Red Octopus

Red Octopus (Octopus rubescens ) as seen in our Rocky Shores exhibit.

Red octopuses are small, dull red or reddish brown animals. They have eight sucker-lined arms and rough skin. Like their octopus kin, red octopus can change their skin color and texture at will. They have an ink sac that contains reddish brown ink. These animals are carnivores and eat small crabs, hermit crabs, crustaceans, mollusks and fishes. They have a parrot like beak which they use primarily for cracking crab shells. The octopus first kills the crab with secretions from its salivary glands and then opens it between the carapace and abdomen. Once the octopus cleans out the crab's body, it pulls off the legs and cleans them out one by one. Mating for the octopus occurs in deep water in late winter and early spring. The males have a modified arm for passing sperm packets to females to fertilize eggs. After mating, male octopus, followed by the females, move inshore to spawning grounds. Females lay clusters of eggs from late spring to early winter and care for the eggs for six to eight weeks. They die soon after the eggs hatch.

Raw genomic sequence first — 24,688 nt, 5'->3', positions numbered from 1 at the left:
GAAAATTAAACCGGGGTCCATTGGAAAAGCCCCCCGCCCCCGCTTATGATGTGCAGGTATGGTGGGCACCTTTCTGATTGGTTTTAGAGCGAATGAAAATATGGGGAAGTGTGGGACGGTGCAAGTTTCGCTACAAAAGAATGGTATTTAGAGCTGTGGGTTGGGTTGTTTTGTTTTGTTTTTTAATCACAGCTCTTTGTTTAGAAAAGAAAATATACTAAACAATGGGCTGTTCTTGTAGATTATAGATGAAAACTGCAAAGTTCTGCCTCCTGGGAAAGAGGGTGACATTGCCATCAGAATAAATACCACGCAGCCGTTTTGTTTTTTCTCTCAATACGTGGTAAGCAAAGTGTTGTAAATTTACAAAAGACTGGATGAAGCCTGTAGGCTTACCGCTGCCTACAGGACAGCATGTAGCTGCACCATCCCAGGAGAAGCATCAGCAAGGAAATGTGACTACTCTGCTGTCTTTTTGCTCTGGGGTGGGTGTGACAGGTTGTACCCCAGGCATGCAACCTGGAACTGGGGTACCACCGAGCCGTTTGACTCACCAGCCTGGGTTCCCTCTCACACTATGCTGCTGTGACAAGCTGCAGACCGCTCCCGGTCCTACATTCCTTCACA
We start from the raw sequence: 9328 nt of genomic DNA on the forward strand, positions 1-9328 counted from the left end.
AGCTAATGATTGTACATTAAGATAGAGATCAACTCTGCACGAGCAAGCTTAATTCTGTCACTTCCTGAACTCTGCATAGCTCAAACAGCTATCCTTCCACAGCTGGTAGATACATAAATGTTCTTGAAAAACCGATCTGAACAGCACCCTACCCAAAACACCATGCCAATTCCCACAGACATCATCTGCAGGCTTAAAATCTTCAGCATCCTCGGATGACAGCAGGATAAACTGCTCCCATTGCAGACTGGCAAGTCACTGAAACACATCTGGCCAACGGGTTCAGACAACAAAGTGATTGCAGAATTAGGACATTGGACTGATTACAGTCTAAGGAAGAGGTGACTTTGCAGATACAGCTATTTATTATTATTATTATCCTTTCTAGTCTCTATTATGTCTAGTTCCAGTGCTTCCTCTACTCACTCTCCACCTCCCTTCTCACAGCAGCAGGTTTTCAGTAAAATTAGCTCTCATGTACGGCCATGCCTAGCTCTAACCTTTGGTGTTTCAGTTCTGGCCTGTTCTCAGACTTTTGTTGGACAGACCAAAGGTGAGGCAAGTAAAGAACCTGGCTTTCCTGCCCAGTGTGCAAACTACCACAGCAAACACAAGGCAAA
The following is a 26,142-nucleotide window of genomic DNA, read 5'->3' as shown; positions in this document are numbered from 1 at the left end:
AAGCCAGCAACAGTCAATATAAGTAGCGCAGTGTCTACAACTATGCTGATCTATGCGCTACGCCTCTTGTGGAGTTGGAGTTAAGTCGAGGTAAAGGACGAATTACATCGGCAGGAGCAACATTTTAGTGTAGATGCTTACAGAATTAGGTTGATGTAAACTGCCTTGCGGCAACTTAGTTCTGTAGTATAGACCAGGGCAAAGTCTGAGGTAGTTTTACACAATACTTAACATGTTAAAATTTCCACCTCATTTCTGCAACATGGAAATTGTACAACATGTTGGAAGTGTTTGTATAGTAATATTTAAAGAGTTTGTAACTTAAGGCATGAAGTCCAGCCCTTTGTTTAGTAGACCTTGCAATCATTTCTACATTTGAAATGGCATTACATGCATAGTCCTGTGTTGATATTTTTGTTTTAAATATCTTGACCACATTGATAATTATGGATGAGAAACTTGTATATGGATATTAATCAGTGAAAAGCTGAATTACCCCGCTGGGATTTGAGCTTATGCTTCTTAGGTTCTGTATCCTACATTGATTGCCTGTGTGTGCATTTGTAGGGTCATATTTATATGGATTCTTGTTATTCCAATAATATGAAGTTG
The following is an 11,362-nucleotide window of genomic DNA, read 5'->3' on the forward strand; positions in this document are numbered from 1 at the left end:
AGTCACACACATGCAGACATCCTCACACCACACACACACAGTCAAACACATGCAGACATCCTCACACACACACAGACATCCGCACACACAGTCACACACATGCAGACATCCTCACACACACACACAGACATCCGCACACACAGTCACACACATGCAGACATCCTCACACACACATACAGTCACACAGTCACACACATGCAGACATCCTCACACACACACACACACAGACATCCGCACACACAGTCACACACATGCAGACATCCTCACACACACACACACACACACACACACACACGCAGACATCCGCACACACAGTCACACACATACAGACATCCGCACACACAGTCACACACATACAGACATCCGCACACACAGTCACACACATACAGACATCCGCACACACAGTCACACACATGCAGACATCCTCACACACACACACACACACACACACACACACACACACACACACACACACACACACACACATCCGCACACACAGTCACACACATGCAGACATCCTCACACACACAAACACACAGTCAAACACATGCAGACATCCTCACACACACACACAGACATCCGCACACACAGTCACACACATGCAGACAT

Range & Habitat

Red octopuses are common from Alaska to Baja California. They live under rocks in the intertidal and in kelp beds or over rocky or sandy seafloors to 650 feet (200 m). They require cold water with plenty of dissolved oxygen.

Conservation Status